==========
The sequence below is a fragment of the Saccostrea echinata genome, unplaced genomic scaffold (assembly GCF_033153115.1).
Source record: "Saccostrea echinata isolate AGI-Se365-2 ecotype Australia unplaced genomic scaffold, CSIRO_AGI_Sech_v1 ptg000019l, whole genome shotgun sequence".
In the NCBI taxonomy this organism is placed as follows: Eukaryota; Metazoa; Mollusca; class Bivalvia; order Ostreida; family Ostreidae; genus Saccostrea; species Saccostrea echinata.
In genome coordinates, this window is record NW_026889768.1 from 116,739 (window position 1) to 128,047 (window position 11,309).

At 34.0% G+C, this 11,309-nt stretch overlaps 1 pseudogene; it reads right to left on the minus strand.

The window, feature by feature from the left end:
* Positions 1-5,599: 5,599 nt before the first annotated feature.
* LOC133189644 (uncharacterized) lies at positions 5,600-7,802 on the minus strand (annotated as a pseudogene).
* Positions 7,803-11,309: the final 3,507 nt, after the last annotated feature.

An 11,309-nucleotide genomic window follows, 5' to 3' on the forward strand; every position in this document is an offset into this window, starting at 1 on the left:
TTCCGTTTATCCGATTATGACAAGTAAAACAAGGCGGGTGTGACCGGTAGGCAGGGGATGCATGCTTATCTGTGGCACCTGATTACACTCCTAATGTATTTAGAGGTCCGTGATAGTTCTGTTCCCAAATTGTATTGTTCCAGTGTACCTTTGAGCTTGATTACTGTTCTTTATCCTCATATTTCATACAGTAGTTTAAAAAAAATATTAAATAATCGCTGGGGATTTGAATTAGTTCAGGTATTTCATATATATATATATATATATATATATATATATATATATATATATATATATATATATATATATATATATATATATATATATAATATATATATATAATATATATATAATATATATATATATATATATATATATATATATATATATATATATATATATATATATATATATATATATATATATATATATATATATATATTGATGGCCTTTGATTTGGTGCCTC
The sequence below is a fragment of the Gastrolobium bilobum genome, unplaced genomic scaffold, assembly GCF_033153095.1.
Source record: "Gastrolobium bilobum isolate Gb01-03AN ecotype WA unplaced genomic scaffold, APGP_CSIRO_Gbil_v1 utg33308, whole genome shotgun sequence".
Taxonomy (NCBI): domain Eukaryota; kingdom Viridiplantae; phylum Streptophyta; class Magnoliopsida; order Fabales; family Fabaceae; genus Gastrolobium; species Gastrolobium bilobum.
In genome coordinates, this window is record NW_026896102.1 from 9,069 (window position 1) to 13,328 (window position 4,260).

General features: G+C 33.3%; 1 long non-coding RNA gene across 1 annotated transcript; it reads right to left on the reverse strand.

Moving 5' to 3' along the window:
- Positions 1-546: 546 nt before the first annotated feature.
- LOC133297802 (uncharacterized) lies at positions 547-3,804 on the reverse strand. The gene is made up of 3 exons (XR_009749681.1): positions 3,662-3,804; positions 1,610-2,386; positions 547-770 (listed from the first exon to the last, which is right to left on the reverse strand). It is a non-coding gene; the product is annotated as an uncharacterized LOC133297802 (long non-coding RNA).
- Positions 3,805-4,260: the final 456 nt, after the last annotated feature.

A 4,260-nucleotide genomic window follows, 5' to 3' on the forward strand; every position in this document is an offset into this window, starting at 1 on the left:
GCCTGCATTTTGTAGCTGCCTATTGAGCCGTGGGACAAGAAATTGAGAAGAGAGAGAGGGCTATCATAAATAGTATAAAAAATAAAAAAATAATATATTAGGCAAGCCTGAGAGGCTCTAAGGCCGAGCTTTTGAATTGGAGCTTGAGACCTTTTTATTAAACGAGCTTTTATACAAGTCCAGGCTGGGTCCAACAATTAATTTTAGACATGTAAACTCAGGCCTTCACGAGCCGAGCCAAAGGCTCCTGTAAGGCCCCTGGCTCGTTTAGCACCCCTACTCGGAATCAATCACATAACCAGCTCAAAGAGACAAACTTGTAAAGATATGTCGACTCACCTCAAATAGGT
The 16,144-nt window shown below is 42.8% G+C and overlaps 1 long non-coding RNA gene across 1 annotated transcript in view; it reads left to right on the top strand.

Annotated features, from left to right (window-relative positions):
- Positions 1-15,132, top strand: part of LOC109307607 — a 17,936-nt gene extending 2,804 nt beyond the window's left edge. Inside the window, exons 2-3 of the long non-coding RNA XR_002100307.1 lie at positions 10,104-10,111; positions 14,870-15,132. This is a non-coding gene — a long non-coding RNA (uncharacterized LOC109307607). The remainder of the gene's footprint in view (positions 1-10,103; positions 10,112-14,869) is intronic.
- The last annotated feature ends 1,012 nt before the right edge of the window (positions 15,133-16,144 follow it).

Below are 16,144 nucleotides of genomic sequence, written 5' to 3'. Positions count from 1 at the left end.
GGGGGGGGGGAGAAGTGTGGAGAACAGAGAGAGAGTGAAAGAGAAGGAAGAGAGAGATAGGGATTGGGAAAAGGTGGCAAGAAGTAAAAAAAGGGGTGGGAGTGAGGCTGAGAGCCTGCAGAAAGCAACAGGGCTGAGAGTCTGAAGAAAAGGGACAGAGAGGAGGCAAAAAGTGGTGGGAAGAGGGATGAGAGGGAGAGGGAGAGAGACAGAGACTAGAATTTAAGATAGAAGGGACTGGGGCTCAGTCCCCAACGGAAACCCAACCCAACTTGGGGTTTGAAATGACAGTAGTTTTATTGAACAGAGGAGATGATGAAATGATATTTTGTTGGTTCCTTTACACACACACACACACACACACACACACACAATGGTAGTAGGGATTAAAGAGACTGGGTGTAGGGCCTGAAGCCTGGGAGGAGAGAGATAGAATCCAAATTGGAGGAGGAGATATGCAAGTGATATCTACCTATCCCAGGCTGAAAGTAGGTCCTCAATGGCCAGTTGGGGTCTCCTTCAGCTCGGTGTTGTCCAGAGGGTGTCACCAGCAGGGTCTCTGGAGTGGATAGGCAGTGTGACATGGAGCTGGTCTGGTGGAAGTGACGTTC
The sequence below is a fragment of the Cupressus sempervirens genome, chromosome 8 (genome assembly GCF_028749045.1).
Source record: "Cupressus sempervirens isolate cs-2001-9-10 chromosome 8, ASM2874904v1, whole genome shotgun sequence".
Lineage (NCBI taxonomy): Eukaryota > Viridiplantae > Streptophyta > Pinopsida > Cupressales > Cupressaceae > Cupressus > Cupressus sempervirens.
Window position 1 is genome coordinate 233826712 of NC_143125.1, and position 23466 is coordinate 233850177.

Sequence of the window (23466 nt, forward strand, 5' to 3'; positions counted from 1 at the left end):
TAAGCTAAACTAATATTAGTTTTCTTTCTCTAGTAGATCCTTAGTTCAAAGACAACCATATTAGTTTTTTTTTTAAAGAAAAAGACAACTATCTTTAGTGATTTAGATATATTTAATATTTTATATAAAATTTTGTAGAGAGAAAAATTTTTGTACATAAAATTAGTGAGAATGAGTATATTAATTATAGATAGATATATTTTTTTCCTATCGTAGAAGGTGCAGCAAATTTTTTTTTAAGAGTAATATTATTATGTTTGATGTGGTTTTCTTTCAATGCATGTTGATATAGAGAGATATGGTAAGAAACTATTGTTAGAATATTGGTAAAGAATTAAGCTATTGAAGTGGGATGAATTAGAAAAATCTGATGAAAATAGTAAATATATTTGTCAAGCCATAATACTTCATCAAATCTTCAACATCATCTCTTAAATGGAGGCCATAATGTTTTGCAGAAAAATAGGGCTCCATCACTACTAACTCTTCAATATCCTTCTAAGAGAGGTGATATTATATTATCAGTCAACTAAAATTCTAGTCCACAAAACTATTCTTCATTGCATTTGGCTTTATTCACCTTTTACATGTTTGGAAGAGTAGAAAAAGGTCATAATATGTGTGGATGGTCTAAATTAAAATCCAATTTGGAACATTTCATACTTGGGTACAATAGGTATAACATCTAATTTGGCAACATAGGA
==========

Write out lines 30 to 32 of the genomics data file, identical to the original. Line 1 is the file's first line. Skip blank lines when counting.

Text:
Source record: "Cupressus sempervirens isolate cs-2001-9-10 chromosome 8, ASM2874904v1, whole genome shotgun sequence".
Lineage (NCBI taxonomy): Eukaryota > Viridiplantae > Streptophyta > Pinopsida > Cupressales > Cupressaceae > Cupressus > Cupressus sempervirens.
Window position 1 is genome coordinate 233826712 of NC_143125.1, and position 23466 is coordinate 233850177.